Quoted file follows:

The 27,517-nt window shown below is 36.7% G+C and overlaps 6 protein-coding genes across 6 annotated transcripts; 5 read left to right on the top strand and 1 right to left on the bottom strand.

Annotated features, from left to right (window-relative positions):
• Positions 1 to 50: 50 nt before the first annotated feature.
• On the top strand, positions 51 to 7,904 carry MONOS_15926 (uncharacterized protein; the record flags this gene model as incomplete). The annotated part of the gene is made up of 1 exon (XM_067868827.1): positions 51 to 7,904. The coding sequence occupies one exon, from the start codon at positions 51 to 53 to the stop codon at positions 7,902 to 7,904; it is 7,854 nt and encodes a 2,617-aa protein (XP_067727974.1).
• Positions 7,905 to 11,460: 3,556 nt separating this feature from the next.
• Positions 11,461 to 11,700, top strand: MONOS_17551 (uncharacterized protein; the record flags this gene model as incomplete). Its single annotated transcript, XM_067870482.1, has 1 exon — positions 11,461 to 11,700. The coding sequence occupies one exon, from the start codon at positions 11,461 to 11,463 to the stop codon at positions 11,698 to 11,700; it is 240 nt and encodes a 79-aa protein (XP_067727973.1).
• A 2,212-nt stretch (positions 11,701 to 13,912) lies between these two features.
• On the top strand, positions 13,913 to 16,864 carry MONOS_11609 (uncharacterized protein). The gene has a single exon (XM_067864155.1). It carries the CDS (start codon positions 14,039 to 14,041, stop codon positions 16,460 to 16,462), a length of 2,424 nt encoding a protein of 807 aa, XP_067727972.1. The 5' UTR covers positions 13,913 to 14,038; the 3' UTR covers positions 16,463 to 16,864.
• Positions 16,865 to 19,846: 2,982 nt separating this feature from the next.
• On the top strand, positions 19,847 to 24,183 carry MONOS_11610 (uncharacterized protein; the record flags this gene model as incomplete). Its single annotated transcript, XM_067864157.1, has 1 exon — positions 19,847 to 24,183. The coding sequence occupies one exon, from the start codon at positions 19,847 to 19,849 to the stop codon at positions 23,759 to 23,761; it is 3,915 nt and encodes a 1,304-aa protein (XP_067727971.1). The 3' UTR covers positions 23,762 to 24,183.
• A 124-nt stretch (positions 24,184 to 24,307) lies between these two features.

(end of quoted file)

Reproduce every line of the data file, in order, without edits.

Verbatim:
The 27,517-nt window shown below is 36.7% G+C and overlaps 6 protein-coding genes across 6 annotated transcripts; 5 read left to right on the top strand and 1 right to left on the bottom strand.

Annotated features, from left to right (window-relative positions):
• Positions 1 to 50: 50 nt before the first annotated feature.
• On the top strand, positions 51 to 7,904 carry MONOS_15926 (uncharacterized protein; the record flags this gene model as incomplete). The annotated part of the gene is made up of 1 exon (XM_067868827.1): positions 51 to 7,904. The coding sequence occupies one exon, from the start codon at positions 51 to 53 to the stop codon at positions 7,902 to 7,904; it is 7,854 nt and encodes a 2,617-aa protein (XP_067727974.1).
• Positions 7,905 to 11,460: 3,556 nt separating this feature from the next.
• Positions 11,461 to 11,700, top strand: MONOS_17551 (uncharacterized protein; the record flags this gene model as incomplete). Its single annotated transcript, XM_067870482.1, has 1 exon — positions 11,461 to 11,700. The coding sequence occupies one exon, from the start codon at positions 11,461 to 11,463 to the stop codon at positions 11,698 to 11,700; it is 240 nt and encodes a 79-aa protein (XP_067727973.1).
• A 2,212-nt stretch (positions 11,701 to 13,912) lies between these two features.
• On the top strand, positions 13,913 to 16,864 carry MONOS_11609 (uncharacterized protein). The gene has a single exon (XM_067864155.1). It carries the CDS (start codon positions 14,039 to 14,041, stop codon positions 16,460 to 16,462), a length of 2,424 nt encoding a protein of 807 aa, XP_067727972.1. The 5' UTR covers positions 13,913 to 14,038; the 3' UTR covers positions 16,463 to 16,864.
• Positions 16,865 to 19,846: 2,982 nt separating this feature from the next.
• On the top strand, positions 19,847 to 24,183 carry MONOS_11610 (uncharacterized protein; the record flags this gene model as incomplete). Its single annotated transcript, XM_067864157.1, has 1 exon — positions 19,847 to 24,183. The coding sequence occupies one exon, from the start codon at positions 19,847 to 19,849 to the stop codon at positions 23,759 to 23,761; it is 3,915 nt and encodes a 1,304-aa protein (XP_067727971.1). The 3' UTR covers positions 23,762 to 24,183.
• A 124-nt stretch (positions 24,184 to 24,307) lies between these two features.